Tools for a Distributed Software Agency – 2021

Last year, I posted an overview of the tools that Silverpine uses, and I thought it might be interesting to revisit our toolset and compare with where we are versus where we were. Many of the tools continue to be the same, but there are a few changes. Read on for the details!

Communication Tools

Without a doubt, Slack is the single most valuable tool for us as a distributed company. One thing that has changed over the past year, however, is that almost all of our clients have now adopted Slack as well. This has been a great improvement as we can now utilize shared channels between workspaces which greatly reduces clutter and overhead. This has allowed us to stay mostly within the Silverpine Slack workspace which makes everything simpler and cleaner in terms of organization and tracking conversations both internal, and external. If you’re new to Slack, or have yet to try it out, I have a few posts here and here to help you get going.

Looking back to where we were last year, it’s clear that teleconferencing technology and tools have rapidly improved. This is one of the few silver linings of Covid. I’ve never held video conferencing software in very high regard, but I can definitely say that the tools have gone from incredibly awful to “ok”. And to that end, Zoom has definitely moved the quality/easy of use bar further and faster than the competitors. We will see if Zoom can keep the crown in the coming year as Teams and other platforms try to leapfrog it. For now, however, Zoom is the best, easiest to use tool for video conferencing for our business.

Last year, we standardized on Dropbox Pro for file sharing and quite honestly, it’s been so seamless to our workflows that I sometimes forget about it. I’m still surprised that Apple or Google haven’t acquired Dropbox yet, but I have no complaints. It just works.

We use Gmail for our email, and thereby get all of Google Workspace (formerly known as G Suite). I said before that I’m not even sure where I would look to replace the email side of the tools, and that still applies. This past year, however, we have also started using more of the other Workspace tools (Sheets, Docs, etc) but we definitely haven’t standardized. Most of the tools are convenient simply because they are ever-present, but if you need to create a document with a significant amount of formatting, you’ll want to look elsewhere.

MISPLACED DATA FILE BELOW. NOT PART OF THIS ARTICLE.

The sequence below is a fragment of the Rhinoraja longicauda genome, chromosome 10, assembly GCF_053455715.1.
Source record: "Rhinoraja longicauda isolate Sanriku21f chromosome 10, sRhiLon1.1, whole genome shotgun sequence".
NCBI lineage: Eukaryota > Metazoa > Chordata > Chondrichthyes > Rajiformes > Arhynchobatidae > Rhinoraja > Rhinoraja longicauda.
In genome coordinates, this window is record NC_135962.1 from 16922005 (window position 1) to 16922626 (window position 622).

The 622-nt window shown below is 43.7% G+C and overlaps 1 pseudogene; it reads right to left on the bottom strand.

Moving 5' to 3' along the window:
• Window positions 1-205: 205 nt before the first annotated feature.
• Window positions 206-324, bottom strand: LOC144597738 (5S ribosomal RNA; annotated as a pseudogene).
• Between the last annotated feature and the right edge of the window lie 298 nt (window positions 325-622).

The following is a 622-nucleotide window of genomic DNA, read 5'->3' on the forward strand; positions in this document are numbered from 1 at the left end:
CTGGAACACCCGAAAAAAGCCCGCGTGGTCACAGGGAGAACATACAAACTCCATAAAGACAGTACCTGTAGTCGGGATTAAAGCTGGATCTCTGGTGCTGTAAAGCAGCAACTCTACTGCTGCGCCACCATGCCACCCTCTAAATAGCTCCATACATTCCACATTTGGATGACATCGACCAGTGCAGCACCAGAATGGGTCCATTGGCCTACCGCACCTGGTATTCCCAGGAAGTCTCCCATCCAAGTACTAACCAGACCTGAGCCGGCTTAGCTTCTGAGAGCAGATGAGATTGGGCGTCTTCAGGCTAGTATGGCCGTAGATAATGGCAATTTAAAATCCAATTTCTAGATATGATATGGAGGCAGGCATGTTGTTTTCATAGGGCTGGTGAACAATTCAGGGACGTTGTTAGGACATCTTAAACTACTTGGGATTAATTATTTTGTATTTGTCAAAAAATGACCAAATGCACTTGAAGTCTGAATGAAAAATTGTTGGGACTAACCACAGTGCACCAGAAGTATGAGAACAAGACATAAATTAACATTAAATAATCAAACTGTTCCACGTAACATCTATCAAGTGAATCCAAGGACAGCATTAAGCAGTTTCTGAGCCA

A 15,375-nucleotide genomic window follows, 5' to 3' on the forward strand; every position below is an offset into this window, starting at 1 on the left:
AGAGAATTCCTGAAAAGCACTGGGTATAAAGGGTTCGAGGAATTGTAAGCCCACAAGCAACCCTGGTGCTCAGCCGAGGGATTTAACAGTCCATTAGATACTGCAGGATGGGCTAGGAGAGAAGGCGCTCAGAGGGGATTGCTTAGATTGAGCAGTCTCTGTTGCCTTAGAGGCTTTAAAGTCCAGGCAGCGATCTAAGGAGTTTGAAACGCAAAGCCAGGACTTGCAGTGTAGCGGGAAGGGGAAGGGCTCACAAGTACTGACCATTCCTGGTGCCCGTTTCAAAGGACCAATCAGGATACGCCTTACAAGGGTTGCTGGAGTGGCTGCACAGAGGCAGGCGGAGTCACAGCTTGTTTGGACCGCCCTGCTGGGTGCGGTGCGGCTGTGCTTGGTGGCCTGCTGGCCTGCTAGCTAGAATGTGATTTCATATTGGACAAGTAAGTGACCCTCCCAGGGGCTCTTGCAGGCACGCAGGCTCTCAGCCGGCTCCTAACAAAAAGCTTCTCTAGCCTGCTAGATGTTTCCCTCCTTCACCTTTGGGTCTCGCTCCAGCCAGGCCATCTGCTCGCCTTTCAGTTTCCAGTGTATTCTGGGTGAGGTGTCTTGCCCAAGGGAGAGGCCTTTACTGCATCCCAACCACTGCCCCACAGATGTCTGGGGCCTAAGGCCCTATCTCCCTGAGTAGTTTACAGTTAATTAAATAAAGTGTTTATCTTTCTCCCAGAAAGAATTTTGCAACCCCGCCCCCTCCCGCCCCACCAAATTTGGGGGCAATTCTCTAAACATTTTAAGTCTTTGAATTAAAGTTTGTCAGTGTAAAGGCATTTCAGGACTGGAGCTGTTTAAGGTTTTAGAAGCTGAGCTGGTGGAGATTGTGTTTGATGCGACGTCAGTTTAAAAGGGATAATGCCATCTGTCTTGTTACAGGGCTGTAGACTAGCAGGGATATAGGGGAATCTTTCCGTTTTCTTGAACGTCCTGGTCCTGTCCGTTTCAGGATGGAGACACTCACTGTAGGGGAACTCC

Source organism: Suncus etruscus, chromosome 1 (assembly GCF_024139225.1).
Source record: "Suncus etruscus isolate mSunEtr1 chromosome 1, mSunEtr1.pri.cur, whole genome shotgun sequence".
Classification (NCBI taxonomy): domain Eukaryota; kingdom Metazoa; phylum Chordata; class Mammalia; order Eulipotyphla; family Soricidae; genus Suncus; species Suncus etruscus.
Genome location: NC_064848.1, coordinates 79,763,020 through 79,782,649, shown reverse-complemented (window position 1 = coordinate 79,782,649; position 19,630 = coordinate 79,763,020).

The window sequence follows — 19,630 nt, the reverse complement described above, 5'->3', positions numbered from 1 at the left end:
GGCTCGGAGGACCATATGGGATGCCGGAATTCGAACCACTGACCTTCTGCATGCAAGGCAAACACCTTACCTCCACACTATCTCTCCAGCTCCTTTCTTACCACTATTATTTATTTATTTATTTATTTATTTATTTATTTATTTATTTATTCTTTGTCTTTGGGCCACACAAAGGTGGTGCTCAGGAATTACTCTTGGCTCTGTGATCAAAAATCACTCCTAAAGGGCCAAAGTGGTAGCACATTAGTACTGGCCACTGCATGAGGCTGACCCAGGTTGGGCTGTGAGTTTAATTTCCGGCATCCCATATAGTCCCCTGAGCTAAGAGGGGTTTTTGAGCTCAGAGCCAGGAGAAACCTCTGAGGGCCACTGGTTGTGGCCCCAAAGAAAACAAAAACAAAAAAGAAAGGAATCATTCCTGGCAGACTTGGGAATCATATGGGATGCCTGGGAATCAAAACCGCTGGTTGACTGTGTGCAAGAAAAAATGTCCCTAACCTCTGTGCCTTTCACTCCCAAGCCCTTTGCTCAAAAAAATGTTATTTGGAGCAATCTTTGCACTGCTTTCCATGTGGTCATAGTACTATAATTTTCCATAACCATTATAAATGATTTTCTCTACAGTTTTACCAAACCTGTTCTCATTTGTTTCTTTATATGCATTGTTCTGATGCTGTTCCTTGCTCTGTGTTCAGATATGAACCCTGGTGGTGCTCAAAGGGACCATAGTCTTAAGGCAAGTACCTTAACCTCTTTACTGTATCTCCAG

Development Tools

We have looked at a few alternatives to Github (like BitBucket) but at this point, GitHub is pretty much the de facto standard for source control systems. I will admit that I was a little nervous when Microsoft acquired them, but quite frankly, their service has improved to the point that we now use them for both source control and for our automated build system through GitHub Actions. Their cost model is also very helpful to us now that it’s seat based rather than project based.

The choice of a git tool can be fairly controversial, and we will never mandate a particular app/tool, but we have found that, overall, Tower is a very good, stable, and constantly improving product. They have versions for both Mac and Windows, and their licensing model makes it easy for us to provide seats to any of our engineers that want to use it. I wouldn’t say that it’s a perfect piece of software, but it’s definitely better than using the command line. We’re not barbarians!

Of all the tools on this list, MantisHub is the one that I’m the least confident that we will still be using a year from now. MantisHub is a fairly inexpensive, hosted, bug tracking system that’s based on the open source Mantis platform. It has replaced Lighthouse which we previously used. We made the decision to replace Lighthouse because it has fallen into abandonware status, and lately hasn’t been able to provide the workflow that we need. I wouldn’t say that I love MantisHub, but it’s not as heavy as Jira and definitely less expensive. We are continually looking to improve our bug tracking system so if you have one that you like, I’d love to hear about it.